Some options, like selecting an instrument, are fairly straightforward. The “play note” command seems kind of tricky, but it’s really not! Drag it into your program and click in the space that says 60 and you’ll see a keyboard with Middle C selected. Any note can be selected by number or by key.
Each note is played for 0.25 beats, which corresponds to a quarter note in 4/4 time. If you don’t know the music theory, don’t worry — just know that 0.5 is twice as long as 0.25, 1 is twice as long as 0.5, etc. All of these notes together make up the first two lines of “Twinkle Twinkle Little Star” — now you know why we might want a shortcut!
We have our notes, now when do they play? Just like in gym class, they play when they’re called. If you look on the right, we see a command that says “When this sprite is clicked, Twinkle”. This tells Scratch when to run our custom block.
So far, most of our Scratch programs have had us follow a single sprite. This is great for making videos and animations, and we even made some basic interactive games using input, loops, and if/else statements. That’s a lot, really!
But think of your favorite games. There’s probably a lot of characters, and they interact in many ways: they have conversations, buy and sell items, or compete with one another.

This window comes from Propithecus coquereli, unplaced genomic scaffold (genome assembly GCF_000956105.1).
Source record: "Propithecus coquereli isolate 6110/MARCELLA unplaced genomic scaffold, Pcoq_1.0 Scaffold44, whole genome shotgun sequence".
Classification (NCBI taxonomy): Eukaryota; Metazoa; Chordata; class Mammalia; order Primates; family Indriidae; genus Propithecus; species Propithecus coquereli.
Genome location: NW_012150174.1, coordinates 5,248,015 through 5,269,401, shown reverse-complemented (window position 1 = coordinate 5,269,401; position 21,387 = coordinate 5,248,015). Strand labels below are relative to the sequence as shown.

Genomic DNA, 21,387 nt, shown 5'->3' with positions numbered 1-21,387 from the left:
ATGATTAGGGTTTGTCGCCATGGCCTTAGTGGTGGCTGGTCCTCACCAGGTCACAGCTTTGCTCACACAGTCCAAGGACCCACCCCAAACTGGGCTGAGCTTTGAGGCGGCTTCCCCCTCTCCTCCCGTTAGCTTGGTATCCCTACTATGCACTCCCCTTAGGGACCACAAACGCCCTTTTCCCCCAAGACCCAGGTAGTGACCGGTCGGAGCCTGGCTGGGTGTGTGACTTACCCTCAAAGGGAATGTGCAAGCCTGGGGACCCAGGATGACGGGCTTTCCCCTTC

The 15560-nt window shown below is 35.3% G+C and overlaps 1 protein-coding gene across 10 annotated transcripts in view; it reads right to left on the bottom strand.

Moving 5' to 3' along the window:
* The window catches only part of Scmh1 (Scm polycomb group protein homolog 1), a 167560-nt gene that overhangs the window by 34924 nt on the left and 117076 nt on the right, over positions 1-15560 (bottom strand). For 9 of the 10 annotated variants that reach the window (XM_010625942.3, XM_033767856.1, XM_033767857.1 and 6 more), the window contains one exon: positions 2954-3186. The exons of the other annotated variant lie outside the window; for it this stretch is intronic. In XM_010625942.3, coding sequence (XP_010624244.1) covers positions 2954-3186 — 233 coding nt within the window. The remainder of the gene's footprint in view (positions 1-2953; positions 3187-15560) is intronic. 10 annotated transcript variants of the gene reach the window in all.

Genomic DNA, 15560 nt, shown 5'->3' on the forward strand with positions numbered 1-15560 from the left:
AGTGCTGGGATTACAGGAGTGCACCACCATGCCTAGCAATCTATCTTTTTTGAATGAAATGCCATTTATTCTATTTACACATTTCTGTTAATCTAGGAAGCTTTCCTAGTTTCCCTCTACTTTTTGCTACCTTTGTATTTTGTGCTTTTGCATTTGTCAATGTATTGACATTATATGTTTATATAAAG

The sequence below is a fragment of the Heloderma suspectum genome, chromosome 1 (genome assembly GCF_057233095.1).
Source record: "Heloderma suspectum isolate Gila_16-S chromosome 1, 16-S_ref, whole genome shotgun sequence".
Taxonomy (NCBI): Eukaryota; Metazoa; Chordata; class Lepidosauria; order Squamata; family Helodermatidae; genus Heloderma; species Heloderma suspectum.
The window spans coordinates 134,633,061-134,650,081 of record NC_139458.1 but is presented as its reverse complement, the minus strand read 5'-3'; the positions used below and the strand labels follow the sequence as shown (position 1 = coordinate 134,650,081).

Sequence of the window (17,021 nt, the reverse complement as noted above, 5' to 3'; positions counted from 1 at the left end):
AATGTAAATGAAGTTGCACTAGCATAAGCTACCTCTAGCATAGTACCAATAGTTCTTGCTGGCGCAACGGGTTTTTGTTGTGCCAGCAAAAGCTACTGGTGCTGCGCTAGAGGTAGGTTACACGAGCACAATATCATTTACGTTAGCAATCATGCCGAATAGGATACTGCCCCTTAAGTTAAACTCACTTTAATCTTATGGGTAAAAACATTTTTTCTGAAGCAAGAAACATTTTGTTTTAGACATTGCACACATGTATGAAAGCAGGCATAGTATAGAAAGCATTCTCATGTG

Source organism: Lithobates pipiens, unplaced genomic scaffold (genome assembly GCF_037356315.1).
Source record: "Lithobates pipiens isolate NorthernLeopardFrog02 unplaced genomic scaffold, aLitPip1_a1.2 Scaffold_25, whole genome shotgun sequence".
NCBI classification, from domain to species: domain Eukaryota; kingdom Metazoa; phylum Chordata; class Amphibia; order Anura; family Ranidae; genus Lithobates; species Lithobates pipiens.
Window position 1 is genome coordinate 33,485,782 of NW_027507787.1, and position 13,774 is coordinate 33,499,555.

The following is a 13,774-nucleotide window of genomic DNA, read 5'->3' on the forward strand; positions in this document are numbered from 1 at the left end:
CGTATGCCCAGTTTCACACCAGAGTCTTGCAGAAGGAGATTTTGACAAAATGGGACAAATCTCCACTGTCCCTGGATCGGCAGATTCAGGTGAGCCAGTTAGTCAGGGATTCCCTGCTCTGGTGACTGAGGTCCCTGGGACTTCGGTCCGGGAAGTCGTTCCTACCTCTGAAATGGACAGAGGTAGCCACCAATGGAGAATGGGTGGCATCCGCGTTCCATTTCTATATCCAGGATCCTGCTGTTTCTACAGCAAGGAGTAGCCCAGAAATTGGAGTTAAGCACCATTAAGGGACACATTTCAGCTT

In games, like in life, you need to communicate. Sprites in Scratch communicate with the Broadcast command.
Look at this demo. The program starts in a familiar way: when the green flag is clicked, the dragon says ROAR for 2 seconds. That’s great, but it doesn’t get much of a reaction… until we add the broadcast command. We’re calling our broadcast signal “roar” and seeing who picks it up.
If you click on the princess sprite, you’ll see that she has some code of her own. Her code starts when she receives a broadcast called roar, and has her saying “A DRAGON!” for 2 seconds.
Forever loops are a form of infinite loop. Some of you might already be thinking, “Oh no! That’s a bug!”
Usually we don’t want loops to go on forever. Think back to the story of the sorcerer’s apprentice. He had a job that was boring and repetitive, and he thought: I can automate this! He cast a spell on a broomstick and told it to carry water from the well. But he didn’t know the spell to make it stop!
Infinite loops are like that spell, they go on forever. Lucky for us, Scratch is much better than the apprentice at keeping loops contained. If you want to make an animation that loops continuously, the forever loop is what you want.